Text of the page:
The Concept of the Laboratory in the Muslim World
“At first glance the man who peers for long, long hours through a telescope at the stars, who gets stiff and cold and often discouraged trying to get a few better observations than actual circumstances at the moment permit, such a man will seem a `peculiar’ sort of fellow. In general, the kinds of observation that a physicist makes, measuring little marks or the spot of light on a scale controller by an electric meter, or, nowadays, the pages and pages of numbers typed out for him by a machine, all these seem abstruse and forbidding to the casual eye.
To tell the truth, there are times when this or any kind of work seems dull, exhausting, even fruitless. When, after days of trying, you still can’t find the leak in the vacuum system, or when, after you patiently have fitted an elaborate piece of apparatus together, an oscilloscope suddenly picks up a lot of meaningless ‘noise’ from some unknown source, or when you have been working all days and all night on a series of measurements that must from some reason be completed at once, then of course the work is unattractive. The question to be answered does not concern the nature of such discouragement, but rather why any sane man would choose to be spending his time in the pursuit of experimental physics, even when everything is going just right, his apparatus performing as planned, and he can do his work seated in a comfortable chair. ”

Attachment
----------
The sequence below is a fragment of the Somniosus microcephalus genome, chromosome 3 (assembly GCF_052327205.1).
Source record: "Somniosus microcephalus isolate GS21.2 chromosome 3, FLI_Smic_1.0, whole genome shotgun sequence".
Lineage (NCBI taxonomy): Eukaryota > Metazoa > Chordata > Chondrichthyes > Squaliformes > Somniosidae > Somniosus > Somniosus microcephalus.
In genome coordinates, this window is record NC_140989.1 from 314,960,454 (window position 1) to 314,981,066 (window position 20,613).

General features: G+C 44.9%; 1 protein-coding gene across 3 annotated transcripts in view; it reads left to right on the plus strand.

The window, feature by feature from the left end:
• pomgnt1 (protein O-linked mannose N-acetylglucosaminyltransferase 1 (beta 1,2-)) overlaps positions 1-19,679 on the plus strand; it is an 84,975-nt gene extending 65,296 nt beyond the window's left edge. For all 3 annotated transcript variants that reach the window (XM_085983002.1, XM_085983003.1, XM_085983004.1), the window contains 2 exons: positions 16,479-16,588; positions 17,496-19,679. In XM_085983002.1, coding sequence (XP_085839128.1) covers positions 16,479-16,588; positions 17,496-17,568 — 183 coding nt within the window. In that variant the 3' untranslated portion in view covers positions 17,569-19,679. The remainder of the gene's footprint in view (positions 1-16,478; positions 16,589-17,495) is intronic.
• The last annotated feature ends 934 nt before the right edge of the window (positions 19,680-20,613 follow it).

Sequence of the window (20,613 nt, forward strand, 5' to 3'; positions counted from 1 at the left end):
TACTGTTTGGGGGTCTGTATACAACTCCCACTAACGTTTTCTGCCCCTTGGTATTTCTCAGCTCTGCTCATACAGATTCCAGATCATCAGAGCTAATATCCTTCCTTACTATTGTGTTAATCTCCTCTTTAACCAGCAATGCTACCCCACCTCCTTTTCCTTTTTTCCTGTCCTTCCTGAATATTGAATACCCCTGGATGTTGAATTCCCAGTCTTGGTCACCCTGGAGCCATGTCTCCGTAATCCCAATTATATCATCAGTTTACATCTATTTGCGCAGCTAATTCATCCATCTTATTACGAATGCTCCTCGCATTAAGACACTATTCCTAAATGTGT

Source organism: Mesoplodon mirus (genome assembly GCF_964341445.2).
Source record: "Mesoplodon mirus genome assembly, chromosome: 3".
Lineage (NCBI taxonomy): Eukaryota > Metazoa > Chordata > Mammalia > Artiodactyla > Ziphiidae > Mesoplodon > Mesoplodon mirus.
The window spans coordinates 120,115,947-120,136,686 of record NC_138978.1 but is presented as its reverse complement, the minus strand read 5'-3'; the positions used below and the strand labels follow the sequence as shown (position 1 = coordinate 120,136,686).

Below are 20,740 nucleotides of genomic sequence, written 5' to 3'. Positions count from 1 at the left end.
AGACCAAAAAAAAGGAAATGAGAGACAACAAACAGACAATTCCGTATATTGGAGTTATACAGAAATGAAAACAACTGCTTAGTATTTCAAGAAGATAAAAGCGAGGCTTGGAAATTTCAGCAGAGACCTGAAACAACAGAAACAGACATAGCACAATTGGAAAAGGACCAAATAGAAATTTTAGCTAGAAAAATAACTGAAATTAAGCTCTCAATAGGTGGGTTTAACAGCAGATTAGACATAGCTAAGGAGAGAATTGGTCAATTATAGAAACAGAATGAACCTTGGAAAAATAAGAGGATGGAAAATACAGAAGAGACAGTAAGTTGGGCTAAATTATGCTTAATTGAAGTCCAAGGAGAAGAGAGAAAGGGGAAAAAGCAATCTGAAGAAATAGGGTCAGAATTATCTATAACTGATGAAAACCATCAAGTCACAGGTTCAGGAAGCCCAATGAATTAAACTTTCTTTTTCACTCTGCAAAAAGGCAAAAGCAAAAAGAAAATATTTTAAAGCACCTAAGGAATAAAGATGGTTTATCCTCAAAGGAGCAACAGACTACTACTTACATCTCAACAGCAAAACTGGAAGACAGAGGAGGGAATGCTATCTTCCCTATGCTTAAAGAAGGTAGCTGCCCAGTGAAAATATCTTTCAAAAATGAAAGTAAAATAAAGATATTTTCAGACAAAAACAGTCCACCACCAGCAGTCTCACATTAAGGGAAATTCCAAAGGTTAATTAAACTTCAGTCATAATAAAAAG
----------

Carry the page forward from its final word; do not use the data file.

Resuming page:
This passage from an accomplished experimental physicist provides some insight into the life of an experimenter. The process of experimental inquiry forms the pinnacle of scientific inquiry. The act of designing an experiment is a creative unfolding of human inspiration; the quantification of noise and uncertainties is a symbol of scientific humility and an objective realization of one’s limitations; the concerted teaming up of multiple observers in a coordinated fashion is an example of teamwork and cooperation while the patient arduous process of measurement hones tolerance. Nowhere is the focused search for the objective reality of our material surroundings and the innate desire to control and contrive, more pronounced than in the benches of a laboratory, or the hallways of a particle accelerator. If one were to aspire for a culture of science in the Islamic world, a coherent strategy for the development of an infrastructure, technology, and human and material resources for experiments is a pre-requisite. In this essay, I attempt to highlight some ingredients required for the nurturing of such a culture providing some interesting examples from the history of scientific inquiries in the Muslim world undertaken in the experimental realm.
One of the foremost and most distinguished Muslim chemist, Jabir Ibn Hayyan, who maintained a laboratory near Kufa’s Damascus Gate, wrote,
“Scientists delight not in the abundance of material, they rejoice only in the excellence of their experimental methods. ”